Our Christian last mile is the opportunity to connect with everyday people, everyday! To model Christ, to witness, and share the Gospel. This ‘last mile’ has many connections that are difficult, numerous and costly in time and effort. The core network has been done and established but like India and infant deaths, without our work in the last mile, there is less adoption and those earlier efforts and costs are wasted. This last mile is critical to deliver the results we need.
St Francis has been inaccurately cited as the source for the phrase, “Preach the Gospel at all times. When necessary, use words.” While Francis never made that statement, it does reflect something of a Franciscan quality. His actual words were far more nuanced: “It is no use walking anywhere to preach unless our walking is our preaching.”
Christians live in the same world as everyone else, the same towns. The same rain falls, and the same sun rises on all of us. We wear the same jeans, work in the same companies, cheer for the same teams, and drink at the same coffee shops as non-Christians. We all are, for the most part, the same physically, but Christians are a unique people because of the way we act. It’s in the significance of our actions that can distinguish us from the world.
Christian standards are higher than the world’s standards. Jesus is saying, “Dig in and give the extra effort.” We believe in Jesus; our struggle is in living out that belief. To conform our will to His will; our actions to His teachings, especially His commandment of love. Jesus touched his disciples by friendship, love and service. We can do the same thing. Love without limits. Serve others.
I love the Christian hymn, “They’ll Know We Are Christians By Our Love”, especially the version by ‘Jars of Clay’. The song was inspired by John 13:35, “This is how all will know that you are my disciples, if you have love for one another” and written in the 1960s by the late Fr. Peter Scholtes. It is a phrase that non-believers used to describe Christians believers of early Church.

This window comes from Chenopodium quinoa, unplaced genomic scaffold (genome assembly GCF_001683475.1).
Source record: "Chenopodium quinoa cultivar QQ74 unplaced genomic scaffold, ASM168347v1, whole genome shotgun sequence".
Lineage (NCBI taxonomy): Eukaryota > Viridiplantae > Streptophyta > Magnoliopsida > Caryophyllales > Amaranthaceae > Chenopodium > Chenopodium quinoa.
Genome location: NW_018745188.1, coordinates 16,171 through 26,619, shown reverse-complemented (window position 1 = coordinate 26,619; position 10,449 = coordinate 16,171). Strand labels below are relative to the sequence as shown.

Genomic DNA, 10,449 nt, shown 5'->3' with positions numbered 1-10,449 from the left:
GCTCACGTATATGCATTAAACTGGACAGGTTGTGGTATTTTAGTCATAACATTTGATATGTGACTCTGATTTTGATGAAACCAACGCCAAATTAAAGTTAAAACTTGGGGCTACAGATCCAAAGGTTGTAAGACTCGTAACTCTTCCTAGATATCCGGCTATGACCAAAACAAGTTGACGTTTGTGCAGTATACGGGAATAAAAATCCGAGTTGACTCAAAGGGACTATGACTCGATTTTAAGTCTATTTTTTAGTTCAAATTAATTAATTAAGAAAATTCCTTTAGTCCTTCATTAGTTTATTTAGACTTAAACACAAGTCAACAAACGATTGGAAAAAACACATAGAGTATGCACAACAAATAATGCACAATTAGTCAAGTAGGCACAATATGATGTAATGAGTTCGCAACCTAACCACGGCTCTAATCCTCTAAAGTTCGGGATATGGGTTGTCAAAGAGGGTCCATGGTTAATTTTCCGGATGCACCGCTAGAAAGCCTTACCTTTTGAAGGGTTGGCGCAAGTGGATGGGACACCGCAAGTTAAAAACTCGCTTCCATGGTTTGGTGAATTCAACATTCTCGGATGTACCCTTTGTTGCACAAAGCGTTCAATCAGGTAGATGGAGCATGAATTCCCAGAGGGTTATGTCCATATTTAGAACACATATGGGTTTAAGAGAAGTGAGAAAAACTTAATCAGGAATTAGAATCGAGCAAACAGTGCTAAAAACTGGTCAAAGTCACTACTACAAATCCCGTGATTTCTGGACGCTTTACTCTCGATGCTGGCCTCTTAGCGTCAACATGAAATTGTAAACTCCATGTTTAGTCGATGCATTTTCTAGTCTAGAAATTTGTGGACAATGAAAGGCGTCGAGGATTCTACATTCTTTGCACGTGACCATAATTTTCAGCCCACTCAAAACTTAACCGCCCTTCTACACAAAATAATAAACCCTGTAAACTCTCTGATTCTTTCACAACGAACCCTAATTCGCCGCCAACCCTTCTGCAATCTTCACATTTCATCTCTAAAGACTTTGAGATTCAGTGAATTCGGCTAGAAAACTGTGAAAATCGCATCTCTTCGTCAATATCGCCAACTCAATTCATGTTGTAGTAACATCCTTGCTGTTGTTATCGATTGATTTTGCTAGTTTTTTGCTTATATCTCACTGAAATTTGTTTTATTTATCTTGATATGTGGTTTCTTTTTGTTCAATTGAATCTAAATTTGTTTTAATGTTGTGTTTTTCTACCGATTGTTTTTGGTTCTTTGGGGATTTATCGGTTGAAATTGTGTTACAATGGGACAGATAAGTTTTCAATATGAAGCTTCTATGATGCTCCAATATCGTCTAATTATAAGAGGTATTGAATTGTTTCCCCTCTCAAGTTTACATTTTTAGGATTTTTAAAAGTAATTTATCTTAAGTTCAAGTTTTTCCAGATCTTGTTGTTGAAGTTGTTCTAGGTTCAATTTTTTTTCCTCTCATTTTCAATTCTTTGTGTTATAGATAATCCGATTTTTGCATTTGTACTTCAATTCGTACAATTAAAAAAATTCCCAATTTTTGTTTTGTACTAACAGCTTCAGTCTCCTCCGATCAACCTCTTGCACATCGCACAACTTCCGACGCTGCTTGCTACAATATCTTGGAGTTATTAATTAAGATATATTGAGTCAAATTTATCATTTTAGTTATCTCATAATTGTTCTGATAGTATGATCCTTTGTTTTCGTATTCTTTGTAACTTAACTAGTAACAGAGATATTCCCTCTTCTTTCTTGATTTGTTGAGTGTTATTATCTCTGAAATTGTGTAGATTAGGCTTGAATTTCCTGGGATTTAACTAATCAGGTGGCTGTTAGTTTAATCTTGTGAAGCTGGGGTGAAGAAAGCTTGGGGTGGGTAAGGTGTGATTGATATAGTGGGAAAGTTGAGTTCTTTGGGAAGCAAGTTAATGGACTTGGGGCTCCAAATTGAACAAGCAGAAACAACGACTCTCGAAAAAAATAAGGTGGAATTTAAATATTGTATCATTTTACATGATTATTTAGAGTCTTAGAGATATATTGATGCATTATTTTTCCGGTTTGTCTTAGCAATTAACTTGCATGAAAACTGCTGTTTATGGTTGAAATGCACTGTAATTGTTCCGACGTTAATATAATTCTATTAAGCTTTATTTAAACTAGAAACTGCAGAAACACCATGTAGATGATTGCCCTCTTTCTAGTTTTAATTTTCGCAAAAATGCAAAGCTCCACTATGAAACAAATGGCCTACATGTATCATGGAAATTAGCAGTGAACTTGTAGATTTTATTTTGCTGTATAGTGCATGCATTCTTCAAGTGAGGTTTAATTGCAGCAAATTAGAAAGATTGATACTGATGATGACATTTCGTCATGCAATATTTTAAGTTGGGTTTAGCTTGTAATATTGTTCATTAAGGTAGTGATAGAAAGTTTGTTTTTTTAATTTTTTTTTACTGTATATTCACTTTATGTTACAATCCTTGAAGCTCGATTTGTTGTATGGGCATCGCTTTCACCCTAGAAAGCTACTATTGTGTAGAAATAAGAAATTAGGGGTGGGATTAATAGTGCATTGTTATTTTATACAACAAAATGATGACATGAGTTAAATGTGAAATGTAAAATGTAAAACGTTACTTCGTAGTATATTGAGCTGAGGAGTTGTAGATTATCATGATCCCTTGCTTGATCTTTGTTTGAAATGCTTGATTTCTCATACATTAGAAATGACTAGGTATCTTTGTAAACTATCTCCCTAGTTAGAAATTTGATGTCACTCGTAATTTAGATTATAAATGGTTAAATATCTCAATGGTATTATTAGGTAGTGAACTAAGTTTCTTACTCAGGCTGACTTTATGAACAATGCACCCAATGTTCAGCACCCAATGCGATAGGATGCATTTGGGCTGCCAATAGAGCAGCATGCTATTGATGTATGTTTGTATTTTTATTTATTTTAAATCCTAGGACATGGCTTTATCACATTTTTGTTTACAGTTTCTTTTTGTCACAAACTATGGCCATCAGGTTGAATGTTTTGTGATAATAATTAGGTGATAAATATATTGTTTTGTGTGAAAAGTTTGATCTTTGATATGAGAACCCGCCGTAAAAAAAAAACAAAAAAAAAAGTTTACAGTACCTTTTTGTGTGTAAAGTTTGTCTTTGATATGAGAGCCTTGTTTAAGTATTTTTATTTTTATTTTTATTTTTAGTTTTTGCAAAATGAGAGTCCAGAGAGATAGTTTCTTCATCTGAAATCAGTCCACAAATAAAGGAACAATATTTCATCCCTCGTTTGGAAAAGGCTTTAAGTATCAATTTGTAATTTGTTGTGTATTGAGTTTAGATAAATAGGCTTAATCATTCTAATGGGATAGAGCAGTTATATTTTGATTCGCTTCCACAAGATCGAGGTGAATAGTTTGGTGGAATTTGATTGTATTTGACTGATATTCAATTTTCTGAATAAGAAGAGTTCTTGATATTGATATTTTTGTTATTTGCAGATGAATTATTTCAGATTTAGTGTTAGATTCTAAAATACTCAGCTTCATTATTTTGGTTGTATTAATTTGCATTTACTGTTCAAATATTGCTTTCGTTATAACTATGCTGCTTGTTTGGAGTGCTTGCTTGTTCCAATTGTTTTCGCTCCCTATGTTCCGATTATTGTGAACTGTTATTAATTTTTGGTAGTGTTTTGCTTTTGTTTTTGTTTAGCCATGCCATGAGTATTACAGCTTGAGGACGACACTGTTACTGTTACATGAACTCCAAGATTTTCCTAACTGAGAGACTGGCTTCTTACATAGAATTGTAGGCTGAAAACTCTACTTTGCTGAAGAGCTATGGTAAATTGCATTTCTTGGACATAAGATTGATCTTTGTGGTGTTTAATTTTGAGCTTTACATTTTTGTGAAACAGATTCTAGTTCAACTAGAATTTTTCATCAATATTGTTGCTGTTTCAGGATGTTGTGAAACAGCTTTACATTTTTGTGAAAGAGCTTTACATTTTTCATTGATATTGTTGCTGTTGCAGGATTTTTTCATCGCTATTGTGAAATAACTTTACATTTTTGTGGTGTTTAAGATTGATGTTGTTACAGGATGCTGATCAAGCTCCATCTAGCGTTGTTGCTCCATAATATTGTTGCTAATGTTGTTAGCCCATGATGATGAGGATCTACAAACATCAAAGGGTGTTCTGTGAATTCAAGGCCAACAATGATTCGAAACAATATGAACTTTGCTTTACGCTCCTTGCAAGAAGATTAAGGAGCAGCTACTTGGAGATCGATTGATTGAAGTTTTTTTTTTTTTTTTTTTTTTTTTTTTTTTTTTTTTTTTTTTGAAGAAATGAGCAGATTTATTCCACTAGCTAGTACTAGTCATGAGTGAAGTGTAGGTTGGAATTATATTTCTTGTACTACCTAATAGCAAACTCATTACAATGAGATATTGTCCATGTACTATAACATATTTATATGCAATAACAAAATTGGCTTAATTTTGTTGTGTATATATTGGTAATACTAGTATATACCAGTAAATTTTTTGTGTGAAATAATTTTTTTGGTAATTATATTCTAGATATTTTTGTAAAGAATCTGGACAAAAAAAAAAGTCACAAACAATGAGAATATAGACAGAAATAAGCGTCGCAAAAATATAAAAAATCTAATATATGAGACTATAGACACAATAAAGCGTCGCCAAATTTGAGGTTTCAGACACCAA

“We are one in the Spirit, we are one in the Lord;
We will work with each other, we will work side by side;
And we’ll guard each man’s dignity and save each man’s pride;
Yeah, they’ll know we are Christians by our love.”
There are 2.2 billion Christians in the world, 240 million in the US. All of us, through baptism and confirmation, have the Holy Spirit dwelling inside of us. We just need to activate the Holy Spirit in ourselves and be the connection, or last mile, to help activate it in others. Pope John Paull II used the term “New Evangelization” in 1983 to describe the situation where the process of secularization has produced a crisis among the Christian faith and role of the Church. Entire groups of fallen-away Christians have lost a living sense of the faith or live a life far removed from Christ and his Gospel. Blessed John Paul II wanted the faithful to clearly recognize this problem and then try to solve it. What is needed is a ‘new evangelization’ or a ‘re-evangelization’ to those who are already believers but do not recognize the Holy Spirit in their lives.
As this critical ‘last mile’, Christian family and friends can be the difference in transforming this world. Really nothing else is needed. Do God’s will. Love. Serve.